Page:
Boeing 787 Dreamliner draws its own outline with flight path on 17-hour test flight

A Boeing 787-8 Dreamliner plane has created an outline of itself in the sky above America using GPS tracking. 

The plane was given clearance to take the journey, starting at Boeing's headquarters in Seattle, Washington on Wednesday night (local time). 

The Dreamliner stayed entirely within the US border, but travelled further than any other commercial route in operation.  

It flew from Washington State, on the western sea border, across to Lake Superior before crossing above at least 17 states to create the outline.

The nose was directed towards the home of Boeing Commercial Airplanes, the Puget Sound region.

By the time it landed back in Seattle the plane had travelled 15,699 kilometres. Auckland to Doha, the current longest commercial flight route in the world, clocks in at 14,517 kilometres.

The test flight took 18 hours and 10 minutes compared to the 17-hour long haul between New Zealand and Qatar.

Keen aviation fans were able to track the Dreamliner on flightrader24.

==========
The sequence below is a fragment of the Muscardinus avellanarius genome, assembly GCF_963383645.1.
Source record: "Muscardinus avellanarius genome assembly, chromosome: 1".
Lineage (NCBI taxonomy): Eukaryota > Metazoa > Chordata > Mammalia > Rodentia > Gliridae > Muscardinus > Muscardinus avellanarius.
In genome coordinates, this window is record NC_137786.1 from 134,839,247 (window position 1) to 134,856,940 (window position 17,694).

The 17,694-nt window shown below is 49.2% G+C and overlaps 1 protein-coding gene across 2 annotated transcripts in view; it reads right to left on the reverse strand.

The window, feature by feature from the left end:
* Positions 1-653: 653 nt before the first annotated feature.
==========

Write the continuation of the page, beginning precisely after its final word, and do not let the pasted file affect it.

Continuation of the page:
The flight was part of a PR stunt, and it's not the first time such a stunt has been pulled off by the company.

In February 2012, a Boeing 787-8 took an 18-hour flight travelling more than 16,093 kilometres from Washington State to Iowa as it traced out 787 and the Boeing logo in the skies above the US. 

Qantas will pick up its first Boeing 787-9 Dreamliner in October this year and will use it on another ultra-long-haul route: from Perth to London, non-stop. That flight is expected to take around 17 hours and will fly 14,498km. 

See: Qantas' non-stop Perth to London flights go on sale


See also: Airbus A350 vs Boeing Dreamliner - which plane is best on a long haul?

See also: How to survive the world's longest flight route

Traveller's 10th anniversary reader survey

Vote for your Destination of the Decade and Airline of the Decade in our reader poll to mark 10 years of Traveller